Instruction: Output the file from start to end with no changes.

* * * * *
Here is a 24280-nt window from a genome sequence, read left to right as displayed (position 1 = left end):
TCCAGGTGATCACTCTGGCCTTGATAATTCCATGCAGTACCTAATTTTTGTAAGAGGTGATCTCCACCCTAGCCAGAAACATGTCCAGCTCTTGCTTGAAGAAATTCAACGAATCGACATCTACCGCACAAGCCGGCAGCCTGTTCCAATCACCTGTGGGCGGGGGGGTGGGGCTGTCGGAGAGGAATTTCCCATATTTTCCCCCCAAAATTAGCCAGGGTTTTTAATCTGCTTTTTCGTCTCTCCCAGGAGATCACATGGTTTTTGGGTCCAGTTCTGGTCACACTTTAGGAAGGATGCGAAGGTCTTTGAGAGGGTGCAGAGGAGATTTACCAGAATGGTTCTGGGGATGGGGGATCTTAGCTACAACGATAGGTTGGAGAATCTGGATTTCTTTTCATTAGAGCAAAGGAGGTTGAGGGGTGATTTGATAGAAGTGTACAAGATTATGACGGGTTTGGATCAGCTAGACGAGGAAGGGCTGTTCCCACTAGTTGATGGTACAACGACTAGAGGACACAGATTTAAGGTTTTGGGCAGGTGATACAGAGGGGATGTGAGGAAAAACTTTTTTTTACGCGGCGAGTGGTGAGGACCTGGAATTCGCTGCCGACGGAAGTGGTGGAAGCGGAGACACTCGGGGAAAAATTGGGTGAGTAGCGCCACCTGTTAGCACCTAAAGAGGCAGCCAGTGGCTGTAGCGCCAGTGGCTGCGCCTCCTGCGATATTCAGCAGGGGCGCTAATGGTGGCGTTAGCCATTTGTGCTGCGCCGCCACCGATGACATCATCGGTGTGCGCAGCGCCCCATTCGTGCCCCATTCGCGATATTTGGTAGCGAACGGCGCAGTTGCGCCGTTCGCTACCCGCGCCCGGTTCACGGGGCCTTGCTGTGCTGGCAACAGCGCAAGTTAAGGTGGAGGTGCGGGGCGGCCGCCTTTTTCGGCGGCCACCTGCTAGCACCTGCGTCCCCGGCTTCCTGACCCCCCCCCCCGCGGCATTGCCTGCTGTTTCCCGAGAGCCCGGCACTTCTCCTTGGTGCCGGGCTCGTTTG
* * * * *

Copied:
Here is a 24280-nt window from a genome sequence, read left to right as displayed (position 1 = left end):
TCCAGGTGATCACTCTGGCCTTGATAATTCCATGCAGTACCTAATTTTTGTAAGAGGTGATCTCCACCCTAGCCAGAAACATGTCCAGCTCTTGCTTGAAGAAATTCAACGAATCGACATCTACCGCACAAGCCGGCAGCCTGTTCCAATCACCTGTGGGCGGGGGGGTGGGGCTGTCGGAGAGGAATTTCCCATATTTTCCCCCCAAAATTAGCCAGGGTTTTTAATCTGCTTTTTCGTCTCTCCCAGGAGATCACATGGTTTTTGGGTCCAGTTCTGGTCACACTTTAGGAAGGATGCGAAGGTCTTTGAGAGGGTGCAGAGGAGATTTACCAGAATGGTTCTGGGGATGGGGGATCTTAGCTACAACGATAGGTTGGAGAATCTGGATTTCTTTTCATTAGAGCAAAGGAGGTTGAGGGGTGATTTGATAGAAGTGTACAAGATTATGACGGGTTTGGATCAGCTAGACGAGGAAGGGCTGTTCCCACTAGTTGATGGTACAACGACTAGAGGACACAGATTTAAGGTTTTGGGCAGGTGATACAGAGGGGATGTGAGGAAAAACTTTTTTTTACGCGGCGAGTGGTGAGGACCTGGAATTCGCTGCCGACGGAAGTGGTGGAAGCGGAGACACTCGGGGAAAAATTGGGTGAGTAGCGCCACCTGTTAGCACCTAAAGAGGCAGCCAGTGGCTGTAGCGCCAGTGGCTGCGCCTCCTGCGATATTCAGCAGGGGCGCTAATGGTGGCGTTAGCCATTTGTGCTGCGCCGCCACCGATGACATCATCGGTGTGCGCAGCGCCCCATTCGTGCCCCATTCGCGATATTTGGTAGCGAACGGCGCAGTTGCGCCGTTCGCTACCCGCGCCCGGTTCACGGGGCCTTGCTGTGCTGGCAACAGCGCAAGTTAAGGTGGAGGTGCGGGGCGGCCGCCTTTTTCGGCGGCCACCTGCTAGCACCTGCGTCCCCGGCTTCCTGACCCCCCCCCCCGCGGCATTGCCTGCTGTTTCCCGAGAGCCCGGCACTTCTCCTTGGTGCCGGGCTCGTTTG